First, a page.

CLEVELAND - He said it himself.
"I'm going to try to [stop the discussion about free agency], but you always have reporters who are going to always bring it up. They're going to change the question and make it sound like something else. But it will get to a point, if I continue to hear it, where I will say, 'Hey guys, I've answered the question and out of respect, let's talk about this after the season.'"
Those were LeBron James' words in Sept. to the media about the summer of 2014.
"Let's talk about it after the season."
But already, as we begin the 2013-14 season, the talk will not stop.
Marla Ridenour of The Akron Beacon Journal, whose work I enjoy a lot, published a column this past weekend entitled, "Would a three-peat help LeBron James return to Cavs?"
Better question - is there any way to possibly answer that?
Unless James shockingly provides concrete insight into it himself, it's a no.
How can we possibly determine whether or not three consecutive titles is some sort of tipping point foretelling James' Cleveland comeback?
"Winning a third title would also allow James to make good on his 'Not one, not two, not three….' comment from that frivolous Heat pep rally when he arrived in 2010," Ridenour writes.
That James quote, however, continues with "...not four, not five, not six, not seven." Never did LeBron even imply that three titles in Miami was his goal. His expectations, which still come across as tongue-in-cheek but were taken as testament, set a very high bar.
And as hard as any of us may try to get into James' head, as many did through the end of the 2010 playoffs and months leading up to "The Decision," it is not possible.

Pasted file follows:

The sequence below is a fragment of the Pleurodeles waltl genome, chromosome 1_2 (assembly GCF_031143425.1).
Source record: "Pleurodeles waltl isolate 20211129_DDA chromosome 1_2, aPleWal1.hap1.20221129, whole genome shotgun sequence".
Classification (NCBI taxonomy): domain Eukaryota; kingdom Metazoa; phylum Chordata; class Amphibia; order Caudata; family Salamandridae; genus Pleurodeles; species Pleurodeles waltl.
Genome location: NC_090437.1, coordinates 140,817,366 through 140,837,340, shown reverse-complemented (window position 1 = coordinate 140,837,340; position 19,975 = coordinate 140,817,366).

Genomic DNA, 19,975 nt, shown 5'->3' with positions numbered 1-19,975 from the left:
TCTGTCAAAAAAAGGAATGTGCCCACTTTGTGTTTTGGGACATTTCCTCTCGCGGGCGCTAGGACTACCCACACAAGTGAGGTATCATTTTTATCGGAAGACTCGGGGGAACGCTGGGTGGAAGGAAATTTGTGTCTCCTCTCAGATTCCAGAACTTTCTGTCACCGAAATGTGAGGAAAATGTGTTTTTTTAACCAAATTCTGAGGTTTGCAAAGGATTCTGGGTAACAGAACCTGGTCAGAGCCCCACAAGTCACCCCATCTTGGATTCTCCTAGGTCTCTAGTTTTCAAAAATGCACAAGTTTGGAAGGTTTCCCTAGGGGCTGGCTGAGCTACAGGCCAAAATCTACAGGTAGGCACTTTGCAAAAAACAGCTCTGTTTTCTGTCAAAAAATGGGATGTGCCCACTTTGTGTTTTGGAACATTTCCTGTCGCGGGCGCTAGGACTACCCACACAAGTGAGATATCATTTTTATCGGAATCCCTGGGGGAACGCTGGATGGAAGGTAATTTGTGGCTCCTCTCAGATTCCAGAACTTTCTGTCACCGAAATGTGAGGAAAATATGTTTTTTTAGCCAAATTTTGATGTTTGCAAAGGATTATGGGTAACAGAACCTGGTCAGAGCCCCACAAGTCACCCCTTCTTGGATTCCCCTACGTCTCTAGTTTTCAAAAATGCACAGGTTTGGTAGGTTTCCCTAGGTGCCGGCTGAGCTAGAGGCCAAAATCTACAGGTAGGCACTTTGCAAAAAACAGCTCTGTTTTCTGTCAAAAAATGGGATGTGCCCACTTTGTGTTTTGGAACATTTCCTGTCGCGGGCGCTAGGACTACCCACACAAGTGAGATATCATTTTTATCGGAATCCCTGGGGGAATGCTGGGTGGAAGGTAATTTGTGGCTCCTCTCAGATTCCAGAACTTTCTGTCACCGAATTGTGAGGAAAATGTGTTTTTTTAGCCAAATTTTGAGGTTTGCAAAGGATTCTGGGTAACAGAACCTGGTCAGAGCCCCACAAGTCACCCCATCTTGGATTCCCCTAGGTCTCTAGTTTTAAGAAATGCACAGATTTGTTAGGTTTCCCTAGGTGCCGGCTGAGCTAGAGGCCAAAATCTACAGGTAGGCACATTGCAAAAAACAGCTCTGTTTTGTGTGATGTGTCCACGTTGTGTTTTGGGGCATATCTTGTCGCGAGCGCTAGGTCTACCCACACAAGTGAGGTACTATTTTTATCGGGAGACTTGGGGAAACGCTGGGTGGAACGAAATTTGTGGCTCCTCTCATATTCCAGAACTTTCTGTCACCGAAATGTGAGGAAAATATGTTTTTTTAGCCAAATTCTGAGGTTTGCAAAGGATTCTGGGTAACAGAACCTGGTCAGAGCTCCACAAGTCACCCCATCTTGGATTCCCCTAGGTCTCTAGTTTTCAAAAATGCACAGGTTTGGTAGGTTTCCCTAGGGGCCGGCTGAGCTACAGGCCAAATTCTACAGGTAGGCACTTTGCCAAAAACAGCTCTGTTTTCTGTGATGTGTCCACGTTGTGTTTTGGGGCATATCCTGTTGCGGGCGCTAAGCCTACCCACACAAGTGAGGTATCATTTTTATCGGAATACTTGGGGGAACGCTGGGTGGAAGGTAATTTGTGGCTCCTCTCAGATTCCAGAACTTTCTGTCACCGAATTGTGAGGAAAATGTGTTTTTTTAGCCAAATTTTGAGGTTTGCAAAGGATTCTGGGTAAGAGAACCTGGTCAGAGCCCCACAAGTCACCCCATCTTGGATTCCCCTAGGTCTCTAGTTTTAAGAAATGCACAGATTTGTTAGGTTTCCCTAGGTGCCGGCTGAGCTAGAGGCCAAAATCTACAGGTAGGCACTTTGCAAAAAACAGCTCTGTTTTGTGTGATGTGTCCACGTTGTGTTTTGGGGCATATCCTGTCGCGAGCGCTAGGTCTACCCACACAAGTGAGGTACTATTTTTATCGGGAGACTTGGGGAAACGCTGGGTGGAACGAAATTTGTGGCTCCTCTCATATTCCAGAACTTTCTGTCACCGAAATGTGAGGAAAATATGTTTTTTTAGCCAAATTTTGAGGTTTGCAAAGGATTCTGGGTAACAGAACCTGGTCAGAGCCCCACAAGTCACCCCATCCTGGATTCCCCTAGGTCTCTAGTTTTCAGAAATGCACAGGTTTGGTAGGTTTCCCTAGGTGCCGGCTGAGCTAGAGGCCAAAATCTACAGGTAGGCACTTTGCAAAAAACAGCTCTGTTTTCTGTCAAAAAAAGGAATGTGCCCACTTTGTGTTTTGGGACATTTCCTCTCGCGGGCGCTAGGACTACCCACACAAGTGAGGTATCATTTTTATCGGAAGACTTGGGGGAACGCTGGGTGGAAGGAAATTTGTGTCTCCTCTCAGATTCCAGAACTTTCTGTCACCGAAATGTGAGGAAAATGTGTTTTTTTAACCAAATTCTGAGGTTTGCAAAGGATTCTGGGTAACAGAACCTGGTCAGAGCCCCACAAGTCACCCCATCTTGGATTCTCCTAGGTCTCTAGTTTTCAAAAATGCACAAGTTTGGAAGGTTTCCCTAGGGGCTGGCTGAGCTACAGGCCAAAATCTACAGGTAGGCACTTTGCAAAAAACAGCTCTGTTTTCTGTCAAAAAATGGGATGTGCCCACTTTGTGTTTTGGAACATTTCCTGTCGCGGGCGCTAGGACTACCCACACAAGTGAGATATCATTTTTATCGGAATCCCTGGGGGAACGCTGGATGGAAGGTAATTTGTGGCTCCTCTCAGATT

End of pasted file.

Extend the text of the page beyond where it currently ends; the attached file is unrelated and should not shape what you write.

Chris Broussard spent hours on ESPN that summer theorizing why LeBron would return to Cleveland, or choose New York or maybe Chicago.
Then, James went to Miami. Cavs jerseys were burned, hearts were torn and Miami's "big three" was formed.
Now, it's starting to feel like deja vu, a season of rumors and "sources close to..." reporting making its own comeback.
In the aforementioned column, Ridenour references a line from an "ESPN The Magazine" piece written by Brian Windhorst: " Windhorst writes that Wade and James refer to themselves as friends, but those close to them say they are only friendly."
Shaq and Kobe allegedly feuded for years with the Lakers but managed to make it work long enough to rack up three rings together.
Since when do teammates have to be best buddies? If they can co-exist on the court and win, as LeBron and Wade have done a lot already, their alleged friendship status should not be an issue of contemplation.
It's like being thrown back into the days of MySpace and putting a microscope on a friend's "Top 8," which allowed users to "rank" their friends from one through eight.
Thank goodness LeBron doesn't have a "Top 8" in 2013.
What purpose does it serve anyone to analyze James' intentions come seven or eight months from now when the 2013-14 campaign has yet to even unfold?
With the Cavs getting their season underway, focus on the guys currently in the wine and gold.
Enjoy Kyrie Irving's silky shot and Anderson Varejao's hustle on the boards (as long as they both stay healthy).
Watch a young nucleus work with an experienced head coach who brought Cleveland to its last championship round.
Stop worrying about the guy 1,200 miles south and think about the team here, especially with the clean slate of a new campaign.
If you're a Cavs fan, root for the Cavs - not some speculative scenario involving the Heat, James and his free agency.